Cape Town Office
Best known for his large wildlife studies which can be found in most of the major Municipal and National collections in South Africa and Namibia, Fritz Krampe imbued his subjects, whether animal or human, with equal gravitas and vitality. He was described in art and life as “restless and rugged, unafraid of nature… All the virile power of his personality was compressed into the works he produced.”1
He rejected traditional art practice in that his artworks, whether drawn, painted or printed, are the product of both his sketches and his long periods of observation in situ. Drawings and watercolours done while travelling would later be revisited in his studio where large canvases and stone lithographs would be created. His skill as a fearless draftsman enabled him to distill his subjects to their true visual essence and he strove to capture the energy of a scene rather than simply reproducing it.
In this lot, Village Scene, recto; Fishing Boat, verso,2 this east African village and its occupants are deftly described in Krampe’s use of cross-hatched colour applied in a unique shorthand. Everything Krampe recalled from his observation of this scene (from sketches and memory) is accounted for in his transposing of the canvas: the brightly coloured cloth and long smoking pipe of the female figure, the thatched roofs of the dwellings, the tall male figure carrying a hunting spear or staff, the animals, the dry grass and sand. Once satisfied that he had captured the necessities in his visual shorthand he moved swiftly on to the next element.3 This masterwork should not be dismissed as an unfinished or hurried composition lacking formal attention as Fritz Krampe remains a unique visual voice in the art history of southern and east Africa.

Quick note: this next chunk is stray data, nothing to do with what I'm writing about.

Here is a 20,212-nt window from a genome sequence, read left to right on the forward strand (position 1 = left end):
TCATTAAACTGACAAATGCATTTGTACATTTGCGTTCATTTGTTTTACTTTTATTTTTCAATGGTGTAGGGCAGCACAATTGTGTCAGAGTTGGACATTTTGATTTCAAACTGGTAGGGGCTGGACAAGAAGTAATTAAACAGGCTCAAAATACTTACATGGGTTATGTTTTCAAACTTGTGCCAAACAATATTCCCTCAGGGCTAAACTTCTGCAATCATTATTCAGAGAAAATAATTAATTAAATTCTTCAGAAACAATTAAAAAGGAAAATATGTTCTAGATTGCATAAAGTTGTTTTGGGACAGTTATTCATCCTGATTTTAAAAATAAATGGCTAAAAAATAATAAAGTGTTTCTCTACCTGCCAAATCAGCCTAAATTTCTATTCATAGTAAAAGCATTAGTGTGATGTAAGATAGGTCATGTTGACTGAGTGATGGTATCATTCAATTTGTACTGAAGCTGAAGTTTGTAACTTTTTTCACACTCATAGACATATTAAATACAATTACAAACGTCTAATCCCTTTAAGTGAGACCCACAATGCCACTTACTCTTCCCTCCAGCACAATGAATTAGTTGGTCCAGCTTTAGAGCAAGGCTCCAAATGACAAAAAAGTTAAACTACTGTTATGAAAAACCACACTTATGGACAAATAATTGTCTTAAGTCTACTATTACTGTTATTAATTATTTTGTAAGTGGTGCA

1. Esmé Berman (1994). Art & Artists of South Africa, Halfway House: Southern Book Publishers. Page 238
2. most likely painted from sketches he completed during his extensive travels in Southern, Northern and Eastern Africa in 1957/58.
3. It was also commonplace for Krampe to use both sides of a canvas – if a composition failed to ignite he would simply stop what he was doing and start afresh. The reverse of this work contains a perfectly preserved but unfinished work: Fishing Boat.